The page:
In The Crucible, what are Elizabeth Proctor's internal and external conflicts?

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favoritethings eNotes educator| Certified Educator

In Act Two, we see Elizabeth's conflict with her husband, John.  He asks if she is sad again, and "she doesn't want friction, yet she must" say,

You come so late I thought you'd gone to Salem this afternoon.

She seems to still suspect him of having ulterior motives for going to Salem.  Elizabeth is somewhat justified in her suspicion since John shortly reveals that he spoke with Abigail, his former lover, alone, when he'd led Elizabeth to believe that he was never alone with the girl.  

We also see evidence of Elizabeth's conflict with her employee, Mary Warren, in Act Two.  Even though John has forbidden Mary to go into the courts in Salem anymore, Elizabeth feels she could not stop her.  She says,

I couldn't stop her [....].  She frightened all my strength away.

Despite their age difference, and the fact that Mary is employed by the Proctors, Elizabeth still felt overpowered by Mary, especially given how powerful the court has become in town.  Mary claims to be an official of the court, and Elizabeth is afraid to interfere, it seems, though she's also trying to obey her husband.

Then, in Act Four, we see evidence of Elizabeth's internal conflict, a conflict she's had much time to mull over during her three months in jail for witchcraft.  When John asks her forgiveness again, she says,

I have read my heart this three month, John.  I have sins of my own to count.  It needs a cold wife to prompt lechery [....].  John, I counted myself so plain, so poorly made, no honest love could come to me!  Suspicion kissed you when I did; I never knew how I should say my love.  It were a cold house I kept!

Elizabeth has felt conflicted by her love for John and her simultaneous distrust of that love.  It sounds like low self-esteem has caused her to doubt his love since its beginning, and she blames herself and her behavior for John's infidelity.  Only now can she really put that conflict into words.

mrs-campbell eNotes educator| Certified Educator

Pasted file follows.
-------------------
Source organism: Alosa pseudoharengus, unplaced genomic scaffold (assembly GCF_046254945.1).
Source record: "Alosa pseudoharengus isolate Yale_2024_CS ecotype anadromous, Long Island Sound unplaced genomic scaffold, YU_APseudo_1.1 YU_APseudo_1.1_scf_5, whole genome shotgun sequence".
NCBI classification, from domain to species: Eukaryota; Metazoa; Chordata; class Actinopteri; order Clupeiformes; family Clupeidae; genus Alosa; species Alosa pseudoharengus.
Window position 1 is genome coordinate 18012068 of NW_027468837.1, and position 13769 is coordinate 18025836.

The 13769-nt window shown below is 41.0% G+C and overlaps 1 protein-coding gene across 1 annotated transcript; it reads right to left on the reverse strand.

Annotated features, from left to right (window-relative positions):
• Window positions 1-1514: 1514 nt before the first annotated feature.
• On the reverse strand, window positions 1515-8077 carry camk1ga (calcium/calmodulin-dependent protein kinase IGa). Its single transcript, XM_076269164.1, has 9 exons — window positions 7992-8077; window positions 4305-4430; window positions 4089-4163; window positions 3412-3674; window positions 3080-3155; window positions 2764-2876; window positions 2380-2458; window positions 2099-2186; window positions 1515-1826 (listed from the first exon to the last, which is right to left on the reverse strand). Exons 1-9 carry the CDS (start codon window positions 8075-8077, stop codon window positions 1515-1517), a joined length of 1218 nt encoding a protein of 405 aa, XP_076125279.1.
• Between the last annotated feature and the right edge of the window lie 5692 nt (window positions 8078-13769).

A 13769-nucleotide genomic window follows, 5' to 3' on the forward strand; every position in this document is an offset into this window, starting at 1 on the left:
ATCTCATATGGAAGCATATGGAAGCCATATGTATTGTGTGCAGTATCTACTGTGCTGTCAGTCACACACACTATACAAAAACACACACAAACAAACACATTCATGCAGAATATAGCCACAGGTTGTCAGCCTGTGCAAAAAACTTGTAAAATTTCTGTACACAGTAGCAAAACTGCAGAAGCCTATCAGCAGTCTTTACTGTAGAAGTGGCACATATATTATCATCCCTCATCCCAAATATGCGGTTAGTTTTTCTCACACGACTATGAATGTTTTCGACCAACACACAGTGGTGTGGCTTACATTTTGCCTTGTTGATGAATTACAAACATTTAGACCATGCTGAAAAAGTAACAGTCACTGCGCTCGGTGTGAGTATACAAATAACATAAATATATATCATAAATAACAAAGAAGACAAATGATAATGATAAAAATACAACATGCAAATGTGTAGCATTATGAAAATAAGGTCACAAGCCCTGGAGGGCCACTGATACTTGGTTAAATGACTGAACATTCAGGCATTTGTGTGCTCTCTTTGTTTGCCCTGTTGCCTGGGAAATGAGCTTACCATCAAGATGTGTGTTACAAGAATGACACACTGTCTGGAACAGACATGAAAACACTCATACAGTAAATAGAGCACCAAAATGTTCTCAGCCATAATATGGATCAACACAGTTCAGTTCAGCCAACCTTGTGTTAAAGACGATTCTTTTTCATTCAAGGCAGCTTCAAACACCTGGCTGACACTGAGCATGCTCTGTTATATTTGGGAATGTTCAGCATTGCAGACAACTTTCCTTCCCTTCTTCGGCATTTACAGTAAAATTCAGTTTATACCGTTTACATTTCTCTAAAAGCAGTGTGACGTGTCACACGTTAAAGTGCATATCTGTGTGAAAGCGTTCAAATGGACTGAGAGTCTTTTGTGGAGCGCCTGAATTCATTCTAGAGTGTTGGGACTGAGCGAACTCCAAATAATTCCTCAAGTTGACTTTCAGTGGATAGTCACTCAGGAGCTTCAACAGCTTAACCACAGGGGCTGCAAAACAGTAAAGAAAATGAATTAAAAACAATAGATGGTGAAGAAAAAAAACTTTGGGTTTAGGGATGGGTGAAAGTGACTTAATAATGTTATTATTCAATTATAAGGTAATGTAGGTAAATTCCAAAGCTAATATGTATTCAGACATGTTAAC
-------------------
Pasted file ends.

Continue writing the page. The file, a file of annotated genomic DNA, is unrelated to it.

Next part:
In the play, Elizabeth has quite a bit to be conflicted about.  She faces external conflict of her husband having had an affair with their servant, Abigail Williams.  Their affair was something outside of herself that created tension and unhappiness in her life.  She had to figure out how to deal with that situation, and how to behave after it was over.  It created conflict in her marriage, and a huge rift that was evidenced even months after the affair was over.  Another external conflict that she faces is later on in the play when Danforth asks her if her husband committed an affair.  Admit to it, and her family's reputation would be ruined; so, she doesn't.  Earlier, when Reverend Hale comes to visit their home, he presents an external conflict for her when he questions her beliefs about witchcraft, and about the town's proceedings of late.

Internally, Elizabeth also struggles quite a bit.  She feels like she was a bad wife somehow, a cold wife, and that was part of the reason that John turned from her to Abby.  She was internally conflicted about her potential role in that entire affair.  In act two, we see her struggle with her internal conflict of being angry and bitter over the affair still; she still struggles with forgiveness.  That is a very personal, internal struggle that she battles with every day.  She was also internally conflicted about what to recommend to her husband at the end of the play when everyone wants her to convince John to confess.  She admits that she wants him to live, but also that she wants him to be happy.  That is an internal struggle--her selfish desire for him to live life with her, or the more noble route of not lying.

I hope that those thoughts helped; good luck!